Central African Republic: I forgave to follow a better path
18 March 2019
Bambari – Grace* is one of 22 young women who are learning to sew at the Jesuit Refugee Service (JRS) Bambari training centre, where needlework, literacy, soap making, and other income-generating activities are offered along with regular psychosocial support. The programme began in 2016, with the main objective of empowering young people, especially vulnerable girls, to become independent and integrated in their communities. The activities also help heal the wounds they have suffered from conflict.
In armed groups, some girls are subjected to sexual violence or domestic work like cooking, cleaning, or caring for the wounded. Grace, however, was used as a fighting soldier. When asked why she was there, she said, “I was doing the same thing to people as they did to my parents.” After leaving the armed group, Grace joined the JRS sewing programme. She is currently finishing her training and will be graduating soon. She will be able to sew clothes and sell them at the market, generating income that will allow her to live.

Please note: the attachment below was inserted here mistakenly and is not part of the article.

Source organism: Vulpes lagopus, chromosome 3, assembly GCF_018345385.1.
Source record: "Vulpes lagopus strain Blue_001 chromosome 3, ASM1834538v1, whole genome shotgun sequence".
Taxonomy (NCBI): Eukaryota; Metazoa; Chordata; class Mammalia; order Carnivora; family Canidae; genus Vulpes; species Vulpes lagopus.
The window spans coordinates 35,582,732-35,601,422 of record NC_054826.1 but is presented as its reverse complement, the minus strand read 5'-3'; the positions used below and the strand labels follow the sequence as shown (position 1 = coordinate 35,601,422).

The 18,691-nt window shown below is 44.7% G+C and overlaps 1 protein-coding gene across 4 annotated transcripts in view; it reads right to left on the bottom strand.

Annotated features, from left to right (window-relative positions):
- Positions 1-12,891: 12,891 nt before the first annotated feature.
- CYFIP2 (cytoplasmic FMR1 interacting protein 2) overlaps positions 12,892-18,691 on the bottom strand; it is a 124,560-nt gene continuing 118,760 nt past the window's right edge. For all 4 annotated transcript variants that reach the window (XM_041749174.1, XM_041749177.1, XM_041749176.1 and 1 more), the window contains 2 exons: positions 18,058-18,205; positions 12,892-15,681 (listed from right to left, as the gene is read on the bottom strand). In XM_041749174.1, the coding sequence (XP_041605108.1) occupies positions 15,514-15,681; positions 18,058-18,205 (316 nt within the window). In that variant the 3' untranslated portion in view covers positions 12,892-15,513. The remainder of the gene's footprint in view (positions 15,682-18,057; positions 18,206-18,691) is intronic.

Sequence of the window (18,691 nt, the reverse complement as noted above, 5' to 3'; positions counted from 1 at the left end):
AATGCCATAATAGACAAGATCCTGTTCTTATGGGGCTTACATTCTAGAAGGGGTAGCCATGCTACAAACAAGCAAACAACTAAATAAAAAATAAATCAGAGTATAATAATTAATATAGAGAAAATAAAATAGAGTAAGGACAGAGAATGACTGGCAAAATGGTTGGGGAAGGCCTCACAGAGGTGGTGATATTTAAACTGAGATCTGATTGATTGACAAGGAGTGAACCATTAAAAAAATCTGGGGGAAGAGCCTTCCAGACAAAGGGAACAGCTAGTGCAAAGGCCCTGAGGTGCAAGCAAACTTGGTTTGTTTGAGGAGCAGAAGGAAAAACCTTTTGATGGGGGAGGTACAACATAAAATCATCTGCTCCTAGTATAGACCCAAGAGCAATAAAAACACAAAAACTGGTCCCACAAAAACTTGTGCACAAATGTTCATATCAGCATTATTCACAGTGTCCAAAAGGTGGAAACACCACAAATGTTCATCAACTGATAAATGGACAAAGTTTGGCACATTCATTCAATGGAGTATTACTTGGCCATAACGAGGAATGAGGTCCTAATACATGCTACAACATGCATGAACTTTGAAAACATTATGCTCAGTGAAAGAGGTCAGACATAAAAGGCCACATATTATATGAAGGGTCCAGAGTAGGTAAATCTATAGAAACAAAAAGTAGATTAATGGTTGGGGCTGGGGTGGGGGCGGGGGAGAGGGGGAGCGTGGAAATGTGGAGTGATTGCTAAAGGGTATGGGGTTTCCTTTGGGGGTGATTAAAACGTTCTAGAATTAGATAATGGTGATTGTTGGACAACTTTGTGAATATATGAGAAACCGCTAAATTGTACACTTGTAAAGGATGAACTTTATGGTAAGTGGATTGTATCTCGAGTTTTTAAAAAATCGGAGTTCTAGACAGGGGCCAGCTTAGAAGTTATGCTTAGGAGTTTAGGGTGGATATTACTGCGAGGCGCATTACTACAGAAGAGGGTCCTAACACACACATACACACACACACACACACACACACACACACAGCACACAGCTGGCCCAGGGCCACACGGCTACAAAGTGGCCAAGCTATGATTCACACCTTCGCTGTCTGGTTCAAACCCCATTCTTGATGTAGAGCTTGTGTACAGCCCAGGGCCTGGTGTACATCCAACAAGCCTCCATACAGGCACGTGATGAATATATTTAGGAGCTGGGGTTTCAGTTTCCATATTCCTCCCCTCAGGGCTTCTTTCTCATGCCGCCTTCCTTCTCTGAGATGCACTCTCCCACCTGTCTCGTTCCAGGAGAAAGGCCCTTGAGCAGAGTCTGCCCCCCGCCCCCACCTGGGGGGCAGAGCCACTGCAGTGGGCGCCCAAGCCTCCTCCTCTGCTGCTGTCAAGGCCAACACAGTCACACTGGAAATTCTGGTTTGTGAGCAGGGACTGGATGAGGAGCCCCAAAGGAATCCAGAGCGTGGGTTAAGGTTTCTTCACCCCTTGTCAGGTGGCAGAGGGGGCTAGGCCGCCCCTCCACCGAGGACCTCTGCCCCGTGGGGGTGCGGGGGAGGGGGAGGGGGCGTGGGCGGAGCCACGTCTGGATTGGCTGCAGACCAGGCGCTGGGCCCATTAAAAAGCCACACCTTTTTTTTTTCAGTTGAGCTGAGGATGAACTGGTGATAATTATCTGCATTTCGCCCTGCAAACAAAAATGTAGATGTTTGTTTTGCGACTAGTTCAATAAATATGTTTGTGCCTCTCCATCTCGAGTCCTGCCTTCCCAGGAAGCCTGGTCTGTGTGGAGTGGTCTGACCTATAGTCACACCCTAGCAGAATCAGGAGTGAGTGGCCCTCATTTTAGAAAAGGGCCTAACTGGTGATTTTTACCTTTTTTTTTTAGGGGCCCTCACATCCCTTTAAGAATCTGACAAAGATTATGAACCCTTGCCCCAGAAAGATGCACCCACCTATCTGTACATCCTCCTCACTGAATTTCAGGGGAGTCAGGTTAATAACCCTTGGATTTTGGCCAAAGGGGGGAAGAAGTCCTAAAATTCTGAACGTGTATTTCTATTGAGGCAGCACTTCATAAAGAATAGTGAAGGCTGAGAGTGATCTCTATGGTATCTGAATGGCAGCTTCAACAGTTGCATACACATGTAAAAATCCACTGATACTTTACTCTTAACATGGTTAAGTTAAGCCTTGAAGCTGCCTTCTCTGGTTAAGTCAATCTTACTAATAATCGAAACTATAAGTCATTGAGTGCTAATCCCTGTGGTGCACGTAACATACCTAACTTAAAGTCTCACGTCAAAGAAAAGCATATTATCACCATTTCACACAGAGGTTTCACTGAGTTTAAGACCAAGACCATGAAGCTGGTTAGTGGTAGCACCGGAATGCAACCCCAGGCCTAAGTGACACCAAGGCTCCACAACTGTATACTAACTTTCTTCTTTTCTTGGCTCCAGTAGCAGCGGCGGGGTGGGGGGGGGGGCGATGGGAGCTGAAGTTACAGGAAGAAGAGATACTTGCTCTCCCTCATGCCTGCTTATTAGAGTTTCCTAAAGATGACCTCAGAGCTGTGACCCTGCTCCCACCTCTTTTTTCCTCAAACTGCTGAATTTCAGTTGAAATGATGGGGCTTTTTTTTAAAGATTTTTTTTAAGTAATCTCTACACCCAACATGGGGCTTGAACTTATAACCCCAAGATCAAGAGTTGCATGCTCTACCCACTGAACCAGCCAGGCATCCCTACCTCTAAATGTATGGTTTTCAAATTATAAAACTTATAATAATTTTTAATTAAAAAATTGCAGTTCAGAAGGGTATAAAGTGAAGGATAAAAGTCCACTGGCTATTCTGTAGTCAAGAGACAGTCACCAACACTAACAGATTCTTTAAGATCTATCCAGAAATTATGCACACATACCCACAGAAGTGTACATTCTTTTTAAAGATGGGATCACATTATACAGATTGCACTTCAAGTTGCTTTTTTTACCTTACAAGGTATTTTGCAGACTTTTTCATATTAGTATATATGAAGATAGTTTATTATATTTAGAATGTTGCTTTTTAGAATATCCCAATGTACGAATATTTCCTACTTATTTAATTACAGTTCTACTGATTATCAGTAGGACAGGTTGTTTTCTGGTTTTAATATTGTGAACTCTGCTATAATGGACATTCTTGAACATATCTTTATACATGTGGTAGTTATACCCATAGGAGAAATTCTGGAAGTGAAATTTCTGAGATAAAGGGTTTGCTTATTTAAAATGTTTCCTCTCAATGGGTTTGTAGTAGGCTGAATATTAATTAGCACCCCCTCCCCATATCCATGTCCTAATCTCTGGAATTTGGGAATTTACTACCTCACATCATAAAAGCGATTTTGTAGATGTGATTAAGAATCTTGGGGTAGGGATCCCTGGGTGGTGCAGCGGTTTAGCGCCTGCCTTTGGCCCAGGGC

“When I arrived in Bambari with my armed group, I heard of a JRS programme for former child soldiers, and I was curious and went to see it. There they offered us a new life. It made me think and my anger decreased a little. I decided to make the right decision. If I stayed in the armed group I would not have survived, and I would not have learned a trade. Now I know I’m on the right track.”
This programme works to restore basic social services, education, and protection for children affected by violence and conflict in the Central African Republic. JRS, in partnership with Entreculturas, is changing the lives of hundreds of children like Grace.
*All names were changed for the privacy and safety of those involved.